Buying Property Through Trust Structures

October 22, 2015

Trusts can be an extremely useful method of holding assets like investment properties, offering an array of benefits.

They allow property owners to potentially lower tax bills, by distributing any income earned from investment properties among family members or unit holders.

In terms of estate planning, setting up a trust allows you to pass on your assets to family members without worrying about estate disputes.

Trusts also provide protection for your assets, as they are not impacted by personal events and legal troubles in your own name.

Yet there are a few factors to take into consideration before determining whether buying property through a trust structure is right for you.

Discretionary trusts

One of the most common types of trusts used to purchase property is a discretionary or family trust.

In this type of situation, the trustee can determine which beneficiaries will benefit from the trust funds.

When these beneficiaries are related, it’s known as a family trust. The primary benefit of this type of trust structure is that it offers a high level of flexibility with your tax planning.

The trustee can distribute their capital to beneficiaries with discretion.

Asset protection is also high with this type of trust structure, but it’s important to structure them correctly to safeguard the investment.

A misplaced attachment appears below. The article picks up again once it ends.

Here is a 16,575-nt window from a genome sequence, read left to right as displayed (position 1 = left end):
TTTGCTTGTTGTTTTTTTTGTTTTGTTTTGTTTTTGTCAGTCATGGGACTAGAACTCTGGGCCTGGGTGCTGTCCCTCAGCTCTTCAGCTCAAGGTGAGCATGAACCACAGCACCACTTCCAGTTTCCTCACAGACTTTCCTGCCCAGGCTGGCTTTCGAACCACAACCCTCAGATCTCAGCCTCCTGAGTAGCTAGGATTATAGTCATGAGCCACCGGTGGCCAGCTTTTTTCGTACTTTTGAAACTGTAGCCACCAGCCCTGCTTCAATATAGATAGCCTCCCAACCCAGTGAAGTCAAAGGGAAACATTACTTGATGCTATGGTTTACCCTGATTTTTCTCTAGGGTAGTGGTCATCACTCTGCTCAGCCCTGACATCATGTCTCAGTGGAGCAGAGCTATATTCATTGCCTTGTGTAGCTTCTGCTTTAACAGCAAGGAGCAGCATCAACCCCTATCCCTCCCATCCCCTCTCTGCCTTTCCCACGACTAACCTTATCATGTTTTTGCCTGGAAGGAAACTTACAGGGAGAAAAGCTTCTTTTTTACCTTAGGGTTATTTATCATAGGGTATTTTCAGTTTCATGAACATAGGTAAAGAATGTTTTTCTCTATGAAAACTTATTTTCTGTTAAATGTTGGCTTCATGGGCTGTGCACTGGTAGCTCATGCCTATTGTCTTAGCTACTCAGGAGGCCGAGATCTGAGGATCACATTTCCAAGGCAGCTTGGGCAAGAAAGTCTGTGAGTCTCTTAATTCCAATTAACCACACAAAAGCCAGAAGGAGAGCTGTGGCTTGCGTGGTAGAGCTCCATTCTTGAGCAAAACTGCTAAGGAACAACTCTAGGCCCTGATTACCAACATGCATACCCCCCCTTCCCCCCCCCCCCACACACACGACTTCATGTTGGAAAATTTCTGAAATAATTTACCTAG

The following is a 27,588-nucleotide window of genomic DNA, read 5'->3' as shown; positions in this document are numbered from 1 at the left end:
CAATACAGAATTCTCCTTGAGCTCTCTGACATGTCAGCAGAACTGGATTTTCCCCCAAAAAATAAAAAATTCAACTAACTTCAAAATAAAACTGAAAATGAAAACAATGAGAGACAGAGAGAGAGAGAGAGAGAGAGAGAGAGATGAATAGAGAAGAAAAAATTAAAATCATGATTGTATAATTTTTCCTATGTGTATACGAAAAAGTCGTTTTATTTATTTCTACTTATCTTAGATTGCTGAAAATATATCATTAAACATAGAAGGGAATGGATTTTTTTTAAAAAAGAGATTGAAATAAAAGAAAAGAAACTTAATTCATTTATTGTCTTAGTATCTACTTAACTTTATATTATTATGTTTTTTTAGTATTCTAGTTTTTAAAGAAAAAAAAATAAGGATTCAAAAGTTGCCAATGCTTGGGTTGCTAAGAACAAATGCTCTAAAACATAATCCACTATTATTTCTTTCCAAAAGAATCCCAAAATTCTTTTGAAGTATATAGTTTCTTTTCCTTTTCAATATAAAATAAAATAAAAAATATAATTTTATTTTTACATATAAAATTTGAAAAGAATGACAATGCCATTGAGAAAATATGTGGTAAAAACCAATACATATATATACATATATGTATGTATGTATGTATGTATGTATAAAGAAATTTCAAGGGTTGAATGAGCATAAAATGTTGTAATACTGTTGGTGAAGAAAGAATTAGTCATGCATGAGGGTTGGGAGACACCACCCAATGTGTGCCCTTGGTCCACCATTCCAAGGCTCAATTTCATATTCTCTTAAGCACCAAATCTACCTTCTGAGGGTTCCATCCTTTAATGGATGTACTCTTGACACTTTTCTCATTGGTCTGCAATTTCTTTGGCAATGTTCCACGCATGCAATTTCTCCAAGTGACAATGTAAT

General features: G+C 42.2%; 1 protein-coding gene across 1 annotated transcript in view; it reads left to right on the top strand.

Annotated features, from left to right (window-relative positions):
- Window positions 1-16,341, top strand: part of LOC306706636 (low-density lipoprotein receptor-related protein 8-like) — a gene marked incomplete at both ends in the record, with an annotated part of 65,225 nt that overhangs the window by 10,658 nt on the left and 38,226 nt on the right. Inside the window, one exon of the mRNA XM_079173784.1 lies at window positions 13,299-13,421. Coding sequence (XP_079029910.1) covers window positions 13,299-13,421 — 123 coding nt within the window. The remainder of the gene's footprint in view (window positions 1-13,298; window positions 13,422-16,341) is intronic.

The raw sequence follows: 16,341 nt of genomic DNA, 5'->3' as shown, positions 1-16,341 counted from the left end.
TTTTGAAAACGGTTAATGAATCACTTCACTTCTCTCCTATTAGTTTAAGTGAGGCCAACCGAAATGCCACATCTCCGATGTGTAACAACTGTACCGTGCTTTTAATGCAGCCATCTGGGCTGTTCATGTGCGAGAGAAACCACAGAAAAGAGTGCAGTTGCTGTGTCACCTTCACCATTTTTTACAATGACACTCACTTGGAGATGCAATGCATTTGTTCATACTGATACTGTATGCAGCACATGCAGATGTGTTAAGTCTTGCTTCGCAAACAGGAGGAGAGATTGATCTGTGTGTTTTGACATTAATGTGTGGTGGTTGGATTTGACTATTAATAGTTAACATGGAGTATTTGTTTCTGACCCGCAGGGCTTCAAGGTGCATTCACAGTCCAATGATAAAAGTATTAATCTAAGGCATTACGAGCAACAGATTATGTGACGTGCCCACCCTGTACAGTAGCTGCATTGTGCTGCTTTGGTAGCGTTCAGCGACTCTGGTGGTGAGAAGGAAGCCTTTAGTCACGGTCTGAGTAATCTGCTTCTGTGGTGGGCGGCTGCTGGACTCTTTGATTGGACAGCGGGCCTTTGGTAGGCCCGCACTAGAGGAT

Self-managed super funds

Another popular type of trust structure is a self-managed super fund, or SMSF.

These are established by individuals who want to manage their own retirement funds. There are a few things to keep in mind with a SMSF. A law passed in 2007 allows super funds to borrow funds in order to increase investments.

This can provide an ideal way to fund high quality investments and safeguard your assets for the future, when done correctly.

It’s important to get the appropriate legal and financial advice if you’re thinking about borrowing in your SMSF, because attaching a loan to the fund could impact property renovations.

It’s also best to shop around and compare different loan options, as some lenders will include complicated clauses in their agreements or will wish to hold the property’s title.

Hybrid and unit trusts

Further options include hybrid and unit trusts, which combine the different types of trusts mentioned above or allow the trustee to distribute funds to unit holders.

Most lenders will not lend to a hybrid or unit trust, however.

This is because unit holders could potentially sell their units to a third party, making the loan riskier for the lender.

Setting up a trust

Whether you choose to set up a discretionary trust or SMSF, you’ll probably wish to use the services of an accountant and/or solicitor.

Standard trusts can often be set up online, but it’s helpful to pay a professional to ensure that all paperwork is completed correctly.

A trust that is not set up in the correct way can create more liabilities rather than protecting your assets.

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